Coffee boasts a high caffeine content and serves as a source of (8):

It’s also been linked to health benefits, such as a lower risk of heart disease, type 2 diabetes, liver disease, and cancer (9, 10).

Regular coffee consumption may reduce your risk of having a stroke or developing dementia or Alzheimer’s disease (11).

Researchers suggest you can get the most health benefits from coffee when you drink about 3 to 4 cups of coffee — the equivalent of about 400–800 mg of caffeine — per day (9).

However, health authorities recommend consuming no more than 400 mg of caffeine per day. So staying on the lower end of that range may be your best bet (12).

Keep in mind that coffee may also be habit-forming. You may find that drinking coffee makes you feel anxious, irritable, agitated, or fidgety.

All these symptoms may also indicate caffeine withdrawal when you stop regularly drinking coffee. Too much coffee can also disrupt your sleep (13).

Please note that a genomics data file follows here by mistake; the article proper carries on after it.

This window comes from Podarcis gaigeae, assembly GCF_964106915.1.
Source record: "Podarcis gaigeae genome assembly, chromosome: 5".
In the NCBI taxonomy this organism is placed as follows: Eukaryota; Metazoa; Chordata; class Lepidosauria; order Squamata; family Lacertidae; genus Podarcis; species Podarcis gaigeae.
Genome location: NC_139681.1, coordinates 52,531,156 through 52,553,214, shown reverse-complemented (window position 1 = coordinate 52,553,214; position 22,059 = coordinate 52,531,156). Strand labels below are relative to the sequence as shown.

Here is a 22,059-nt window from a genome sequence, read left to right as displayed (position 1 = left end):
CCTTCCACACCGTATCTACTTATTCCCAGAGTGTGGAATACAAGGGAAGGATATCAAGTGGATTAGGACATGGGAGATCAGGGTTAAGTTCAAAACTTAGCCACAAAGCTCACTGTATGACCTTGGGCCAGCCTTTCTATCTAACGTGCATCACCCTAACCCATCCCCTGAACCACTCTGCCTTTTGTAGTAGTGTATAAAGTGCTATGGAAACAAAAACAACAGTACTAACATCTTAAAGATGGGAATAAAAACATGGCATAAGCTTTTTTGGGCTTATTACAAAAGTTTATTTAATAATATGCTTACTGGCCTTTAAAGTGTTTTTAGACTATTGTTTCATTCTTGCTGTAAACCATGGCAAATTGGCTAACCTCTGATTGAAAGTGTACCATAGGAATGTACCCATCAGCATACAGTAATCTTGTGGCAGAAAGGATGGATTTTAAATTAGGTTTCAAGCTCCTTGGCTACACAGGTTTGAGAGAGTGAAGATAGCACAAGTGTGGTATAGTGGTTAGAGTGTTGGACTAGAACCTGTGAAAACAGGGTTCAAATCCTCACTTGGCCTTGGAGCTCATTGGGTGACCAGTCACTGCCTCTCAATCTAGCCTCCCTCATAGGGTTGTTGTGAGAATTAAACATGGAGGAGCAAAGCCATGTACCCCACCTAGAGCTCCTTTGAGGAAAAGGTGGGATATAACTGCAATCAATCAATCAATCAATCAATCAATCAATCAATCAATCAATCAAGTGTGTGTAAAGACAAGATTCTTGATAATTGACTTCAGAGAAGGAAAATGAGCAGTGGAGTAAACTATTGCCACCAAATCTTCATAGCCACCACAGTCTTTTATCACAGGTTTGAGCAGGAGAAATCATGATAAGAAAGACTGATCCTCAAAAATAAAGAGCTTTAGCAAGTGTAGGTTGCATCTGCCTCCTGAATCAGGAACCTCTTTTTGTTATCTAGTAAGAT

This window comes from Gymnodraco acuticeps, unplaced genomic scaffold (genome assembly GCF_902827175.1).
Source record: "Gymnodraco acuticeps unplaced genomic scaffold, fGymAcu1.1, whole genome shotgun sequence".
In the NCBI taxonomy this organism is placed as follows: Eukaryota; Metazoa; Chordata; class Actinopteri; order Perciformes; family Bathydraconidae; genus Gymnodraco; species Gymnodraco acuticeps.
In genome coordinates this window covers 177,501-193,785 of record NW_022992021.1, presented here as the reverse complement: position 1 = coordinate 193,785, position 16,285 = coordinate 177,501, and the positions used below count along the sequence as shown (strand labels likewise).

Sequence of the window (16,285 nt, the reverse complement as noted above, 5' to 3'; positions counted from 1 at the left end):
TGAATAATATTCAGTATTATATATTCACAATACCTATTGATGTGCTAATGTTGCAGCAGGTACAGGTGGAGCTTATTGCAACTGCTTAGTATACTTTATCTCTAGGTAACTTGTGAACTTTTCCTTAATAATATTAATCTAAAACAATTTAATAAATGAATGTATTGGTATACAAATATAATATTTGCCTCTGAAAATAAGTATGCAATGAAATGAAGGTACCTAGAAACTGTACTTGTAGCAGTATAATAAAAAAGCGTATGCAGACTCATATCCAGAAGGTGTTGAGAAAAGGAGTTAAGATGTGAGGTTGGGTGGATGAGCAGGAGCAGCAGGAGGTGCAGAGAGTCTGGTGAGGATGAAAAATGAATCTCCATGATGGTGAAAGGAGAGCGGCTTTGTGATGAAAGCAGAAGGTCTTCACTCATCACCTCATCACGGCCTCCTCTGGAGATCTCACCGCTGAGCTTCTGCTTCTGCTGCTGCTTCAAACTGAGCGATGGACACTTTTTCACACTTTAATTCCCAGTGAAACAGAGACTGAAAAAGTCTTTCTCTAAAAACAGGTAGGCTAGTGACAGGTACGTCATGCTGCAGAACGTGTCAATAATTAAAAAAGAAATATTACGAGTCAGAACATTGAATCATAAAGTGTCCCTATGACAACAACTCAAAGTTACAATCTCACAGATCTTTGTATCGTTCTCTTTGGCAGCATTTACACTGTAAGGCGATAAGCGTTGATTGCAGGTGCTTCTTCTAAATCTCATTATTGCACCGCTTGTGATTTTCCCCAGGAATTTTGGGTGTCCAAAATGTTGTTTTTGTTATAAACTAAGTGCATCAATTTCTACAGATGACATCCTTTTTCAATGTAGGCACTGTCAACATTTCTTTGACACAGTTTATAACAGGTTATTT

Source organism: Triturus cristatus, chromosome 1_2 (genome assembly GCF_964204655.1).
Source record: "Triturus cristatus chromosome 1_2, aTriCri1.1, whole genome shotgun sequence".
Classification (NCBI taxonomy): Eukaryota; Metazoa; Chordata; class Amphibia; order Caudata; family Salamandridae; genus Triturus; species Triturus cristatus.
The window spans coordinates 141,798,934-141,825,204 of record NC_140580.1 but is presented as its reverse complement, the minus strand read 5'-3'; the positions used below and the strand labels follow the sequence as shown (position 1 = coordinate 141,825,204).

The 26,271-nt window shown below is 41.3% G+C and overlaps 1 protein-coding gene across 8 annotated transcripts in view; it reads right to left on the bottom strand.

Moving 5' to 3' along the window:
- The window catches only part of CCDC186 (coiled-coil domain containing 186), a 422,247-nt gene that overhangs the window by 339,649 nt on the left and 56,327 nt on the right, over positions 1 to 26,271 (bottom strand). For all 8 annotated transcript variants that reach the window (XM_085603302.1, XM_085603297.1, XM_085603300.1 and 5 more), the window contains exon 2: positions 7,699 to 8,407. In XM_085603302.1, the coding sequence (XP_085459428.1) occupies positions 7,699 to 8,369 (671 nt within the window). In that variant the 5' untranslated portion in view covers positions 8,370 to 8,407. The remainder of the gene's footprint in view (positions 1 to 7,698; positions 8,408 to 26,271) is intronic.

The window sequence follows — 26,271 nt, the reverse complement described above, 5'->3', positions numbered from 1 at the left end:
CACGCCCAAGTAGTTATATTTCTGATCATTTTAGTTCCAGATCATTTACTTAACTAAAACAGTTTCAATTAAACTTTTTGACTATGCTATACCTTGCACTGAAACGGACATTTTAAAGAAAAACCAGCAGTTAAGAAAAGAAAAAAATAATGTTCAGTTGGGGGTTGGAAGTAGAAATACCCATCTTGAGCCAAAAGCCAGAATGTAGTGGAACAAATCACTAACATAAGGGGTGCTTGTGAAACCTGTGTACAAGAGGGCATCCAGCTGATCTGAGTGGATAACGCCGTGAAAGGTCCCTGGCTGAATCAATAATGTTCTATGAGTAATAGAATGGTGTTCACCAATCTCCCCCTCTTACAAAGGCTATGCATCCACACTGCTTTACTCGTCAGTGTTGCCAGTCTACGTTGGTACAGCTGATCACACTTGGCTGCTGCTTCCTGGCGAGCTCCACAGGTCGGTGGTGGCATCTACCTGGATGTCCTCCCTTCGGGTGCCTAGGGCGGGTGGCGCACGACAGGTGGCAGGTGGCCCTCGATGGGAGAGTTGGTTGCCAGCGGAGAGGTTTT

If you’re trying to limit your caffeine intake, decaf coffee or herbal alternatives made from mushrooms or chicory root may offer you interesting options for your daily hydration.


Coffee is a good source of caffeine, minerals, and B-vitamins. Drinking it regularly may provide you with an array of health benefits, but overdoing it may also come with a few downsides.

Share on Pinterest
Tim Robberts/Getty Images

An excellent option for hydration, smoothies boast an impressive array of vitamins, minerals, and beneficial plant compounds.

Plus, you can make smoothies with virtually any combination of ingredients you have in your fridge or freezer.

However, since healthy hydration remains an important priority, you may want to include at least one serving of fresh fruit, a source of calcium in milk or plant milk, and some leafy greens.

For an extra boost of protein, fiber, and essential omega-3s, consider adding a few spoonfuls of flaxseed or chia seeds.


Smoothies are an easy way to hydrate while adding essential vitamins and minerals to your diet. Consider combining fruits with leafy greens and ingredients rich in calcium, protein, fiber, and essential omega-3s.